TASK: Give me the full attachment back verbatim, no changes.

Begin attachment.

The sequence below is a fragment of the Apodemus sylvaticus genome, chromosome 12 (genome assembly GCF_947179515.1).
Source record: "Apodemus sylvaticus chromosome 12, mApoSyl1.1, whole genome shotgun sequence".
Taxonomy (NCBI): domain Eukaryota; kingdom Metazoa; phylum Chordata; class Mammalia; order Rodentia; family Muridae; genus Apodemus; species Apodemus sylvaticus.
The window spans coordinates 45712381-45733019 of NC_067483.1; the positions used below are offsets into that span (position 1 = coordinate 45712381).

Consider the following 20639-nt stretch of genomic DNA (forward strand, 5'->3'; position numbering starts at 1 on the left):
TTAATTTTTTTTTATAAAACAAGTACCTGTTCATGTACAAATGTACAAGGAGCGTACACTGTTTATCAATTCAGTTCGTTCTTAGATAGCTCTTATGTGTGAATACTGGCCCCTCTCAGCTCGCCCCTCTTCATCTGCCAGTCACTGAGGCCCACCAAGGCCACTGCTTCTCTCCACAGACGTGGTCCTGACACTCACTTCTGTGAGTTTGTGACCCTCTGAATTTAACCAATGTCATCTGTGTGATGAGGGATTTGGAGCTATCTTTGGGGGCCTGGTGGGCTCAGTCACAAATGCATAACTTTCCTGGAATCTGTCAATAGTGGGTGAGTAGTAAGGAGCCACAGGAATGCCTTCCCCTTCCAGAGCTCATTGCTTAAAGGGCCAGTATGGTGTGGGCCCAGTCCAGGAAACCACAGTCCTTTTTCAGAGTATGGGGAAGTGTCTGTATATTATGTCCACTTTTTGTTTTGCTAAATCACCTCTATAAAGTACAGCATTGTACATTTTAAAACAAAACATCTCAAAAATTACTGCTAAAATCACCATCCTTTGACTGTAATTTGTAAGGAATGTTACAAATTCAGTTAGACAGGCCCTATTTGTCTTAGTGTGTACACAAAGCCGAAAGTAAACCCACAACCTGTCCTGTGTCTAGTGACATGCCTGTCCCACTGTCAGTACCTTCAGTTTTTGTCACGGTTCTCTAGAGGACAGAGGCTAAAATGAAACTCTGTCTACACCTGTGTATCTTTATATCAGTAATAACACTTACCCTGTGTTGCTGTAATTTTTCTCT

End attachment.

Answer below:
The sequence below is a fragment of the Apodemus sylvaticus genome, chromosome 12 (genome assembly GCF_947179515.1).
Source record: "Apodemus sylvaticus chromosome 12, mApoSyl1.1, whole genome shotgun sequence".
Taxonomy (NCBI): domain Eukaryota; kingdom Metazoa; phylum Chordata; class Mammalia; order Rodentia; family Muridae; genus Apodemus; species Apodemus sylvaticus.
The window spans coordinates 45712381-45733019 of NC_067483.1; the positions used below are offsets into that span (position 1 = coordinate 45712381).

Consider the following 20639-nt stretch of genomic DNA (forward strand, 5'->3'; position numbering starts at 1 on the left):
TTAATTTTTTTTTATAAAACAAGTACCTGTTCATGTACAAATGTACAAGGAGCGTACACTGTTTATCAATTCAGTTCGTTCTTAGATAGCTCTTATGTGTGAATACTGGCCCCTCTCAGCTCGCCCCTCTTCATCTGCCAGTCACTGAGGCCCACCAAGGCCACTGCTTCTCTCCACAGACGTGGTCCTGACACTCACTTCTGTGAGTTTGTGACCCTCTGAATTTAACCAATGTCATCTGTGTGATGAGGGATTTGGAGCTATCTTTGGGGGCCTGGTGGGCTCAGTCACAAATGCATAACTTTCCTGGAATCTGTCAATAGTGGGTGAGTAGTAAGGAGCCACAGGAATGCCTTCCCCTTCCAGAGCTCATTGCTTAAAGGGCCAGTATGGTGTGGGCCCAGTCCAGGAAACCACAGTCCTTTTTCAGAGTATGGGGAAGTGTCTGTATATTATGTCCACTTTTTGTTTTGCTAAATCACCTCTATAAAGTACAGCATTGTACATTTTAAAACAAAACATCTCAAAAATTACTGCTAAAATCACCATCCTTTGACTGTAATTTGTAAGGAATGTTACAAATTCAGTTAGACAGGCCCTATTTGTCTTAGTGTGTACACAAAGCCGAAAGTAAACCCACAACCTGTCCTGTGTCTAGTGACATGCCTGTCCCACTGTCAGTACCTTCAGTTTTTGTCACGGTTCTCTAGAGGACAGAGGCTAAAATGAAACTCTGTCTACACCTGTGTATCTTTATATCAGTAATAACACTTACCCTGTGTTGCTGTAATTTTTCTCT